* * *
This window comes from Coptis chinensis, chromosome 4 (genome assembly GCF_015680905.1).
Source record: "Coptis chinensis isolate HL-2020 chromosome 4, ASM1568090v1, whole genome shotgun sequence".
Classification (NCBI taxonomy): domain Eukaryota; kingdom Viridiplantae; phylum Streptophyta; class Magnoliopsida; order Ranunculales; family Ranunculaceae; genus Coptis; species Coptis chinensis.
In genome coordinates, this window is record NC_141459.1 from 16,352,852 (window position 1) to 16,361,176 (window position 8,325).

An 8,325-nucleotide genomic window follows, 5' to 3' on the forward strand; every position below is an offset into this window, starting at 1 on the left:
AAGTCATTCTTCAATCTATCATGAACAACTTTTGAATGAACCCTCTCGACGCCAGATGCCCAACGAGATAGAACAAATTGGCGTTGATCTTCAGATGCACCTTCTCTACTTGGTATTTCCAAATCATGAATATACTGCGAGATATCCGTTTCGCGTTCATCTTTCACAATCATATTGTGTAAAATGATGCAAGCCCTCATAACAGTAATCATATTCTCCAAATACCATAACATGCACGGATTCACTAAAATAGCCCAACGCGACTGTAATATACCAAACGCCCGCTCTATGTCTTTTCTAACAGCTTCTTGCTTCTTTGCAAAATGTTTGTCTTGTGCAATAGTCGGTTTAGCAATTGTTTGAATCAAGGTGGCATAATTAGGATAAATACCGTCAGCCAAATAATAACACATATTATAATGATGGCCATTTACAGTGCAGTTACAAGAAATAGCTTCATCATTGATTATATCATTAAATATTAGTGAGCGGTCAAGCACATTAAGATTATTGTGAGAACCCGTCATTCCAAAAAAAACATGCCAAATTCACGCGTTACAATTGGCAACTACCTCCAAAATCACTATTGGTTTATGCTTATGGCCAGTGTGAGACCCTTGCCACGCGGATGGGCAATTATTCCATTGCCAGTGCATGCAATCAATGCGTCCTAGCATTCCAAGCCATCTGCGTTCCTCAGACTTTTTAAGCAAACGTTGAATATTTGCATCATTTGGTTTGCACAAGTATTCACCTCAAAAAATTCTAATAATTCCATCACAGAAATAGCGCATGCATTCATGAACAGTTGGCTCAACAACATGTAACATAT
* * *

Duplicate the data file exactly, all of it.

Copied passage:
This window comes from Coptis chinensis, chromosome 4 (genome assembly GCF_015680905.1).
Source record: "Coptis chinensis isolate HL-2020 chromosome 4, ASM1568090v1, whole genome shotgun sequence".
Classification (NCBI taxonomy): domain Eukaryota; kingdom Viridiplantae; phylum Streptophyta; class Magnoliopsida; order Ranunculales; family Ranunculaceae; genus Coptis; species Coptis chinensis.
In genome coordinates, this window is record NC_141459.1 from 16,352,852 (window position 1) to 16,361,176 (window position 8,325).

An 8,325-nucleotide genomic window follows, 5' to 3' on the forward strand; every position below is an offset into this window, starting at 1 on the left:
AAGTCATTCTTCAATCTATCATGAACAACTTTTGAATGAACCCTCTCGACGCCAGATGCCCAACGAGATAGAACAAATTGGCGTTGATCTTCAGATGCACCTTCTCTACTTGGTATTTCCAAATCATGAATATACTGCGAGATATCCGTTTCGCGTTCATCTTTCACAATCATATTGTGTAAAATGATGCAAGCCCTCATAACAGTAATCATATTCTCCAAATACCATAACATGCACGGATTCACTAAAATAGCCCAACGCGACTGTAATATACCAAACGCCCGCTCTATGTCTTTTCTAACAGCTTCTTGCTTCTTTGCAAAATGTTTGTCTTGTGCAATAGTCGGTTTAGCAATTGTTTGAATCAAGGTGGCATAATTAGGATAAATACCGTCAGCCAAATAATAACACATATTATAATGATGGCCATTTACAGTGCAGTTACAAGAAATAGCTTCATCATTGATTATATCATTAAATATTAGTGAGCGGTCAAGCACATTAAGATTATTGTGAGAACCCGTCATTCCAAAAAAAACATGCCAAATTCACGCGTTACAATTGGCAACTACCTCCAAAATCACTATTGGTTTATGCTTATGGCCAGTGTGAGACCCTTGCCACGCGGATGGGCAATTATTCCATTGCCAGTGCATGCAATCAATGCGTCCTAGCATTCCAAGCCATCTGCGTTCCTCAGACTTTTTAAGCAAACGTTGAATATTTGCATCATTTGGTTTGCACAAGTATTCACCTCAAAAAATTCTAATAATTCCATCACAGAAATAGCGCATGCATTCATGAACAGTTGGCTCAACAACATGTAACATAT